“You must remember there is an order to who gets what first. In this case, Maybank will still receive payments from TPL before all other general creditors, including PUB.”
3. Hyflux Investor
And finally, I received this note from a Hyflux retail investor:
Dear Financial Horse
As a retail investor with a small stake in the Hyflux perpetual I attended the rally held at Hong Lim Park yesterday. I soon learned of the plight of some elderly investors who had invested sums of $200,000 or even their life savings, findings echoed in the Straits Times article today. It was clear to me that they were trying to search for a way out.
I feel we, as an investor group, should remain proactive and do something, instead of sitting around wringing our hands. I take comfort that the High Court had deemed it fit to make an exception to permit investors who bought the Hyflux securities using their CPF funds to vote directly on the restructuring plan. I take further comfort in that PUB has extended the deadline to remedy defaults to 30 Apr. I like to think that the growing public disquiet, extremely rare in the Singapore investment scene, may have played a part in PUB’s decision. So perhaps there may be hope yet.
One of the things we quickly agreed on was to continue to channel investors’ views and proposals via SIAS, in large part due to the fact that they possess the requisite infrastructure.
I have been impressed by the quality of readers following your blog, including those who contribute views and input. Should any of your readers have constructive suggestions that could help investors I would be grateful if they could share.
In closing I once again express my gratitude to your blog, and your selfless contribution in sharing with your readers. I am 65 now and wish blogs like yours were around when I started my own investment adventure!
So where does that leave us? Temasek has made it clear that they exited their investment in Hyflux in 2006. Minister Masagos has made it clear that the government should not be using taxpayer’s money to bail out Hyflux.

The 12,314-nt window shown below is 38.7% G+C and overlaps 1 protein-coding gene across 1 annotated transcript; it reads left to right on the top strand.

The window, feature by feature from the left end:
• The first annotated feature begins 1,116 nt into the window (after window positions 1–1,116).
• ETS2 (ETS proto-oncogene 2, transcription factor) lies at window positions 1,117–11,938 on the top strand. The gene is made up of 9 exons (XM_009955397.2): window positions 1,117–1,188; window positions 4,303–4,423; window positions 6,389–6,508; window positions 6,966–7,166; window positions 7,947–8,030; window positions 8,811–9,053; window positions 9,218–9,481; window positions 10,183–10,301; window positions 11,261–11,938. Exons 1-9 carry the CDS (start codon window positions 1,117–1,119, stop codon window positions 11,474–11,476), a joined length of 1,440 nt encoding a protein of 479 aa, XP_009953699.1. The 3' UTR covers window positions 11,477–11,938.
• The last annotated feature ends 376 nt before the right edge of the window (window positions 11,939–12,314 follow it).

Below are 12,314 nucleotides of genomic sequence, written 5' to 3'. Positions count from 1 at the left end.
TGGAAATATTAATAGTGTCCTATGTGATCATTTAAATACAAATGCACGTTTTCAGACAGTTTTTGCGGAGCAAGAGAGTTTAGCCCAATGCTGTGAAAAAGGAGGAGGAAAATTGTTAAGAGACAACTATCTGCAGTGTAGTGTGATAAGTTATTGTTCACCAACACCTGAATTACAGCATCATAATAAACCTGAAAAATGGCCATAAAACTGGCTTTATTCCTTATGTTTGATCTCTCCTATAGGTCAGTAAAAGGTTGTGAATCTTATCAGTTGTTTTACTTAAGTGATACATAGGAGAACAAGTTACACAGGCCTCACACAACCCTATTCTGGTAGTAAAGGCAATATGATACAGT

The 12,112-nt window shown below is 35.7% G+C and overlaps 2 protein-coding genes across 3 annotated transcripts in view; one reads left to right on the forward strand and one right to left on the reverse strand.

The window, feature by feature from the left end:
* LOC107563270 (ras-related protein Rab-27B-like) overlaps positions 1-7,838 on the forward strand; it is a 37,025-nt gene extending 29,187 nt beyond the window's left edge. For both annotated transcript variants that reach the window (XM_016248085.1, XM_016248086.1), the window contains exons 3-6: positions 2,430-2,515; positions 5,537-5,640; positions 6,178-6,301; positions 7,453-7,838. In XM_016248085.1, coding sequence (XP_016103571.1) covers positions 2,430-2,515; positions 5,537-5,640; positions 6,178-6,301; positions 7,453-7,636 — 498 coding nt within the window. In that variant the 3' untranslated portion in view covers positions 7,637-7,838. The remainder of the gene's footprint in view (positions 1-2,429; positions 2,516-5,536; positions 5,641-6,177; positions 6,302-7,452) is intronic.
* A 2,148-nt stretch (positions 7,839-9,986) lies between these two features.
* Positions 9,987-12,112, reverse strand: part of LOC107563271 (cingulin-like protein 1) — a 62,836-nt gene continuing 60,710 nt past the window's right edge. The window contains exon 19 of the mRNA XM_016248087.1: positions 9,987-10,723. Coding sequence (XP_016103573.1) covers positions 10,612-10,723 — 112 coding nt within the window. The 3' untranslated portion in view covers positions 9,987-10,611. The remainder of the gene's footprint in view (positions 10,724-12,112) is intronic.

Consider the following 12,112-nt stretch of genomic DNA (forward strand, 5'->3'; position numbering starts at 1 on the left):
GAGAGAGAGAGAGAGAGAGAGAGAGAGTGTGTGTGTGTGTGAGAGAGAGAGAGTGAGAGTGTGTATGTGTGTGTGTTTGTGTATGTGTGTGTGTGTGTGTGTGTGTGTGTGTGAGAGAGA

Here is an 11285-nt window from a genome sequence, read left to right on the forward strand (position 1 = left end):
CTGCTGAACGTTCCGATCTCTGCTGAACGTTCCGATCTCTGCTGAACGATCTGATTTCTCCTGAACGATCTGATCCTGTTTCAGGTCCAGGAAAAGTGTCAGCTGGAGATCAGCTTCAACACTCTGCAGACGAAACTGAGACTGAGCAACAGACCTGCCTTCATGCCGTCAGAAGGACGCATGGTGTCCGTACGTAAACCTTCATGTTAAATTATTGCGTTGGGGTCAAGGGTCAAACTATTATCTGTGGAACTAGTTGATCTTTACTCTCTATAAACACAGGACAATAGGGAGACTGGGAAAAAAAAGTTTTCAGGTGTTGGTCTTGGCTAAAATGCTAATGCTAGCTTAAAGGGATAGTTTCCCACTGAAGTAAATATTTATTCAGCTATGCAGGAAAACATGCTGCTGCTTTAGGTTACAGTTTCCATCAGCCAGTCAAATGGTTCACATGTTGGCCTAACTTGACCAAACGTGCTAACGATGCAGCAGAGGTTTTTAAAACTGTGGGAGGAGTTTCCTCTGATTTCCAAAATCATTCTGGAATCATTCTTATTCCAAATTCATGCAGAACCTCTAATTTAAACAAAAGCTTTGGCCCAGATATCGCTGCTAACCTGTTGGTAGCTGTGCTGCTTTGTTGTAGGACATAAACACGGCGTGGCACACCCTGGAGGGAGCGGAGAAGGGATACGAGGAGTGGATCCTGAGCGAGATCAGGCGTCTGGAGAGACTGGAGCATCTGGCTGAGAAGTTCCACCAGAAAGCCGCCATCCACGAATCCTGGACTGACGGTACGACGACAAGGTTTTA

As a retail investor now, that leaves one of two possibilities. The first is to vote yes to the Scheme of Arrangement. Under the updated Scheme of Arrangement (which I wrote about previously), these are the rough recovery figures (Note: Figures below are derived from OCBC’s Credit Research and have not been independently verified):
|Senior Creditors (recovery – cents to dollar)||18.5 cents cash|
17 cents equity
Total: 35.5 cents
|16.3 cents cash,|
12 cents equity
Total: 28.3 cents
|14 cents cash|
11 cents equity
Total: 25 cents
|Junior Creditors (recovery – cents to dollar)||7.51 cents cash|
7.6 cents equity
Total: 15.11 cents
|5.26 cents cash|
7.6 cents equity
Total: 12.86 cents
|3 cents cash|
7.6 cents equity
Total: 10.6 cents
Of course, given that PUB has now served the default notice, and SMI has been making comments about pulling out, there will be uncertainty over how exactly the restructuring will play out, even if the Scheme is approved.
The other option of course, is to vote no. Given how events have developed since, voting no is possibly a high risk outcome, because there are a lot of question marks as to what happens then (Note: I don’t have access to the inside information so I’m really commenting using public info here).
If any reader out there has a stake, would absolutely love to hear from you, especially if you have any great ideas!
Till next time, Financial Horse, signing out!